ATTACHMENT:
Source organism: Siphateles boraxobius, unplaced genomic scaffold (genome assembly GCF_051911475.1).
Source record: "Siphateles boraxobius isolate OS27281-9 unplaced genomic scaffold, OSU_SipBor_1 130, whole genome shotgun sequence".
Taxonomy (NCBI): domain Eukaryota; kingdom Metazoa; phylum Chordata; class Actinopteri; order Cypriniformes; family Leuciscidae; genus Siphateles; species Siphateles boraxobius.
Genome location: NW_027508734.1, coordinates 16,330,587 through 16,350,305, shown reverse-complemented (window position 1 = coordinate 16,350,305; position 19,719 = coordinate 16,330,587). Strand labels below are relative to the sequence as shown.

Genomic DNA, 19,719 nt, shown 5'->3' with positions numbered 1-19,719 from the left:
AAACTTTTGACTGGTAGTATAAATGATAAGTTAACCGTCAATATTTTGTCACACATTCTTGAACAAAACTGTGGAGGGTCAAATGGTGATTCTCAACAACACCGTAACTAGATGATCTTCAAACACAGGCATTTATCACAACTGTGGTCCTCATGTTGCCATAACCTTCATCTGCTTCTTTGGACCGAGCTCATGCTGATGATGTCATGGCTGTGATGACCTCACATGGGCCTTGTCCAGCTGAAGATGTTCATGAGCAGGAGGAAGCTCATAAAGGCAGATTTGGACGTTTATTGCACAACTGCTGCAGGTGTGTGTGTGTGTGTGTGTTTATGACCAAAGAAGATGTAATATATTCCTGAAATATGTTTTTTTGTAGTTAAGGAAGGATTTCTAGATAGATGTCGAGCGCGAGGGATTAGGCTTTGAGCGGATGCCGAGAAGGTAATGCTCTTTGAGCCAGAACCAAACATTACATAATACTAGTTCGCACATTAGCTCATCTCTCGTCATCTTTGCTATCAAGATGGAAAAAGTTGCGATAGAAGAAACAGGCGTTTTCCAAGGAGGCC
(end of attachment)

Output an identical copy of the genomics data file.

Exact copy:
Source organism: Siphateles boraxobius, unplaced genomic scaffold (genome assembly GCF_051911475.1).
Source record: "Siphateles boraxobius isolate OS27281-9 unplaced genomic scaffold, OSU_SipBor_1 130, whole genome shotgun sequence".
Taxonomy (NCBI): domain Eukaryota; kingdom Metazoa; phylum Chordata; class Actinopteri; order Cypriniformes; family Leuciscidae; genus Siphateles; species Siphateles boraxobius.
Genome location: NW_027508734.1, coordinates 16,330,587 through 16,350,305, shown reverse-complemented (window position 1 = coordinate 16,350,305; position 19,719 = coordinate 16,330,587). Strand labels below are relative to the sequence as shown.

Genomic DNA, 19,719 nt, shown 5'->3' with positions numbered 1-19,719 from the left:
AAACTTTTGACTGGTAGTATAAATGATAAGTTAACCGTCAATATTTTGTCACACATTCTTGAACAAAACTGTGGAGGGTCAAATGGTGATTCTCAACAACACCGTAACTAGATGATCTTCAAACACAGGCATTTATCACAACTGTGGTCCTCATGTTGCCATAACCTTCATCTGCTTCTTTGGACCGAGCTCATGCTGATGATGTCATGGCTGTGATGACCTCACATGGGCCTTGTCCAGCTGAAGATGTTCATGAGCAGGAGGAAGCTCATAAAGGCAGATTTGGACGTTTATTGCACAACTGCTGCAGGTGTGTGTGTGTGTGTGTGTTTATGACCAAAGAAGATGTAATATATTCCTGAAATATGTTTTTTTGTAGTTAAGGAAGGATTTCTAGATAGATGTCGAGCGCGAGGGATTAGGCTTTGAGCGGATGCCGAGAAGGTAATGCTCTTTGAGCCAGAACCAAACATTACATAATACTAGTTCGCACATTAGCTCATCTCTCGTCATCTTTGCTATCAAGATGGAAAAAGTTGCGATAGAAGAAACAGGCGTTTTCCAAGGAGGCC